I refer to my personal account on helplessness: HELPLESSNESS: a personal note – The post you are reading now is about my mistakes. It ‘s about what I did wrong. Perhaps teacher W. is not to blame for anything at all. This is the personal account connected to the post frustration(2): FEAR, PAST and PRIDE.
If I look back the entire 6 months on project Z., I see how
my past has influenced everything in project Z.
I first see a lot of procrastination:
I could have prepared going to the sit-in in April, and could have read a lot on the software that would be the subject of the course. But I didn’t. For one thing I expected Z. to be not much different from A. and B. that I had worked on, and used in my courses before. For the other — a good excuse: the 3 weeks preceding the sit-in I was down with a severe bronchitis, something many doctors would have liked to call a pneumonia. (I didn’t, call it like that, since I didn’t want to go to hospital.)
Now, after sit-in day-1, I did the preparation of the project, to be ready for the next sit-in. When informed that I couldn’t participate in sit-in2, I prepared my own test-lab, for 3 days, until I stumbled upon ‘the license’ problem.
In stead of going straight to the heart of the problem, I started investigating side tracks, and doing other tasks that were found unattractive before. We could call this evasive behaviour. Only, this happens subconsciously. Unaware that the mental mind starts to block and becomes unwilling to the task in front. Of course there is still plenty of time, 3 months before D-Day, but the unwilling power short-circuited and stopped working on project Z. In stead I started to prepare for another course I had to teach in June.
‘Unwilling’ power is a kind of reverse desire, resistance, even antagonism.
Aversion is created by painful experiences in the past.
Which pain was I trying to avoid?
There is the pain of parents who tried to force me to study. Sending me to my study room when I had nothing to do. Feeling very bored, I explored the worlds of card games, listening to music, short wave radio, electronics, even programming and trigonometry, while in fact I had to study French.
If I look back at exams, I see subjects I liked, and subjects I didn’t like. I see teachers I liked and teachers I didn’t like. And there is a correlation. Good teachers sell their subjects well (to me). Even the most boring subject becomes interesting through their presentation.
So I have always resented uninteresting material.
Did/Do I also resent uninteresting people? Is this a personal thing?
Unfortunately I have to answer this question affirmatively.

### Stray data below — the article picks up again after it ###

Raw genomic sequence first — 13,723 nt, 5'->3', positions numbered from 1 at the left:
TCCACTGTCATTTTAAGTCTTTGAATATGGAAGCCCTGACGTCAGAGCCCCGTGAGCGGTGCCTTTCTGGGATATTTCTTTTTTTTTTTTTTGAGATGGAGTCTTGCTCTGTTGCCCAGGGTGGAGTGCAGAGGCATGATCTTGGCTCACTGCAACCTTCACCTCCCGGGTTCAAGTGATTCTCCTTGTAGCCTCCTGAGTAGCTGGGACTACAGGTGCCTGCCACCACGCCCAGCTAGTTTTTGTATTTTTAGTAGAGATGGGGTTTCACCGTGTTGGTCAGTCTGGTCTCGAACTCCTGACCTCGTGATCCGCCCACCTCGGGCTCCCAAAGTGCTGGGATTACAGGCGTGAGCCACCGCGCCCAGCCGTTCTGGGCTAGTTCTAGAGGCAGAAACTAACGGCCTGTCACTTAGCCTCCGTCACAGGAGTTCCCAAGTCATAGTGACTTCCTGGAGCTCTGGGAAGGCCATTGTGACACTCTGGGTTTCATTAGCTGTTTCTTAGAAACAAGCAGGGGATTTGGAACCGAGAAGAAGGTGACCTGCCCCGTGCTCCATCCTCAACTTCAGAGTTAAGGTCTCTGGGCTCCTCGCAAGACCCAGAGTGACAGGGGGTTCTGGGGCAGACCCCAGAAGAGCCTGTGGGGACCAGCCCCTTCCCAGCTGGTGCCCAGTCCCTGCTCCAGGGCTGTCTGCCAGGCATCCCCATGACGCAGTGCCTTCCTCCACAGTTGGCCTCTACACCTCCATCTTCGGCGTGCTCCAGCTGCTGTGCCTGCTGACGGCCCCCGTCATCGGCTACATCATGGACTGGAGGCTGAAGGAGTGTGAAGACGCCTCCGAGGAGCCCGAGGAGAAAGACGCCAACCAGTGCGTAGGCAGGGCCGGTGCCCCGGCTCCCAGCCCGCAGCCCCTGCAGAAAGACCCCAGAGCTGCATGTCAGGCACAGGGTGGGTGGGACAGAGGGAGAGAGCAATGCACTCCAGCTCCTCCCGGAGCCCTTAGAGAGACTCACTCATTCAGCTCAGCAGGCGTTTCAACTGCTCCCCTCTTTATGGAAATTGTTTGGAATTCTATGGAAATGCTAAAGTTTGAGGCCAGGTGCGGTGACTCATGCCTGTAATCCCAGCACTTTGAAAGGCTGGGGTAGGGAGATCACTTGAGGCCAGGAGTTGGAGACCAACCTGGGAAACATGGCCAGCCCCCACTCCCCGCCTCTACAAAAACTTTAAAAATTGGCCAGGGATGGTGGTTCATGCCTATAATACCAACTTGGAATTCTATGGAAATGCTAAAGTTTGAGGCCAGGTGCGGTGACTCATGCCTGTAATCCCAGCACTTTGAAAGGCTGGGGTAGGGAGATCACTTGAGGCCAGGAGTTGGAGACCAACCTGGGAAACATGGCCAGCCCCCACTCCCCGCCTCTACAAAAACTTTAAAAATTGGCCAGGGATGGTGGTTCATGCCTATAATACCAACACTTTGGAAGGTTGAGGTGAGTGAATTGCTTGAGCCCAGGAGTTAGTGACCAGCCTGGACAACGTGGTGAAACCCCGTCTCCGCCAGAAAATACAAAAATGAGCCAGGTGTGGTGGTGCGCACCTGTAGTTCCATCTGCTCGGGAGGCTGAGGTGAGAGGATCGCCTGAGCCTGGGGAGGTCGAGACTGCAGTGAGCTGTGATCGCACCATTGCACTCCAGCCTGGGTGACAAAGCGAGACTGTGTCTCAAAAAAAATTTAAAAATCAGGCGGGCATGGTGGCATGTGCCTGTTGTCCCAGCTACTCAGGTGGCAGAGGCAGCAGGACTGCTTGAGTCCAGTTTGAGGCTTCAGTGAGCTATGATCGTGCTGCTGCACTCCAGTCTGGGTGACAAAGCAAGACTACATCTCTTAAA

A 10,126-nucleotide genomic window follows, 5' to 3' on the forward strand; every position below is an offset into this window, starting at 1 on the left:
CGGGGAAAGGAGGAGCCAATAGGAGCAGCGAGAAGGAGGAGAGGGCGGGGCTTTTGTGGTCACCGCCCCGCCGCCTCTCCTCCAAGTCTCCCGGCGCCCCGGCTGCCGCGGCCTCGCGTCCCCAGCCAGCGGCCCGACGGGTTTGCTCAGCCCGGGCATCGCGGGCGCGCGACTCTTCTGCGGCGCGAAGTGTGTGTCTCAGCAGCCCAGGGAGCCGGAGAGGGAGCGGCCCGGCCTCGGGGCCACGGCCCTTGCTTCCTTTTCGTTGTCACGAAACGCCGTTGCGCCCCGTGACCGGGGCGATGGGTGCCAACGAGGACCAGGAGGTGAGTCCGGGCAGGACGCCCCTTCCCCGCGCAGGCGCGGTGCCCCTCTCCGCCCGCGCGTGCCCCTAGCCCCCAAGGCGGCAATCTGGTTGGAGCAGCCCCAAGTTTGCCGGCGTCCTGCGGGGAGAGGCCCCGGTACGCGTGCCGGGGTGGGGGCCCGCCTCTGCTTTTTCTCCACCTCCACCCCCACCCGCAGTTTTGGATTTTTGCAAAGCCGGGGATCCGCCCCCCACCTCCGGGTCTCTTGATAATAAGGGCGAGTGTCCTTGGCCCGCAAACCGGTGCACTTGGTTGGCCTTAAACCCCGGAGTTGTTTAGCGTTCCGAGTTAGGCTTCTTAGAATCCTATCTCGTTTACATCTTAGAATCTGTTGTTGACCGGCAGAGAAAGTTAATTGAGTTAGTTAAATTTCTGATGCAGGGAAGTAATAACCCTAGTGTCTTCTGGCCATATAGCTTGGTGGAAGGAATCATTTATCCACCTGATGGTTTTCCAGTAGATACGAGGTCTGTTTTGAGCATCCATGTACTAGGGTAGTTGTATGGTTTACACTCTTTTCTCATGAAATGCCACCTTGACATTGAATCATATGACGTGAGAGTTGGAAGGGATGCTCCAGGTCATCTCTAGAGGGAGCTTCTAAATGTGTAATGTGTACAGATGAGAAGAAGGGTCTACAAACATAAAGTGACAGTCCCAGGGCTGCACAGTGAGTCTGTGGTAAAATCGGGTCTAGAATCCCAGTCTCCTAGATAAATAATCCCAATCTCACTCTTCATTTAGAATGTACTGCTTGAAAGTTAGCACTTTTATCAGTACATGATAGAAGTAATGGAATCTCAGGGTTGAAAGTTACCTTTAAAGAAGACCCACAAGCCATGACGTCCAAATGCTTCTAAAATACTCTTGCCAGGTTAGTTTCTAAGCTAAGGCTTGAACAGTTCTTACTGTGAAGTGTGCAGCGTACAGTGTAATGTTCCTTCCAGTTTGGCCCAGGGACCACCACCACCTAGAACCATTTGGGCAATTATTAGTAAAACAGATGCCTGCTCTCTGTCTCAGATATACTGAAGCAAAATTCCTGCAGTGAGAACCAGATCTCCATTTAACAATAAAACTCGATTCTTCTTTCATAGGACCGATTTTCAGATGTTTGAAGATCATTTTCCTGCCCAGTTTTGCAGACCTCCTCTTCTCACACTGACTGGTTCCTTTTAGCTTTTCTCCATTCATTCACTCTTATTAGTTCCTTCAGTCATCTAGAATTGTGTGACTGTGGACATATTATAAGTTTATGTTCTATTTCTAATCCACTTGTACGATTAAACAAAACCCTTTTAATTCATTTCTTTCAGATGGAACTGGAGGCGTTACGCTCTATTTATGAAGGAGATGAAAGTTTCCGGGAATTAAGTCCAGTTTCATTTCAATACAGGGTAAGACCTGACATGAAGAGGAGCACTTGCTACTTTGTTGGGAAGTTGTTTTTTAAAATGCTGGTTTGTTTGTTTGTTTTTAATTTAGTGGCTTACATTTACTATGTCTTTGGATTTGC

A fear of wasting my time, and in consequence wasting my time.
This is the way mind always fools itself.
So there has been a history of doing just enough. A history that took me through high school with the least possible effort. “Why should I do anything more than necessary” is often on my mind when doing things I don’t really like.
So I didn’t like project Z.? Or was it the presentation I didn’t like? Wouldn’t it have been better if I never had gone to day-1 of this sit-in?
There is also the experience of failure when I did something, but not enough. In most of those cases, I really didn’t do enough, because the subject or its presentation was “too boring”.
So two fears:
fear of failure (stage fright) and
fear of being very bored.
And there is another thing: If I don’t do anything at all, I will not feel failure. Weird wiring. But I cannot reproach myself for failing when having done nothing. I could blame myself for not having done anything, but not for the failing. Failing is apparently more painful than not doing. This is an inflated ego problem!
Asking for help: well, this is tricky. I think I did ask for help, but in an indirect way. Communication is always tricky at first. Senses are on overdrive trying to find the best way to approach person W. The haughty air I noticed on W. was certainly not objective. And although the feeling was there, professionally one has to step over these feelings.
What fear is there?
Having your ego crushed!
This happened when asking a basic question during an infamous meeting mid July. But then it is my ego that shouldn’t be so inflated. I accepted to teach project Z. after sit-in day-1. Consequences are that I dare to ask basic questions.
My pride played this trick, and while it was happening,
I realized I had an ego the size of a zZEPPELINn.
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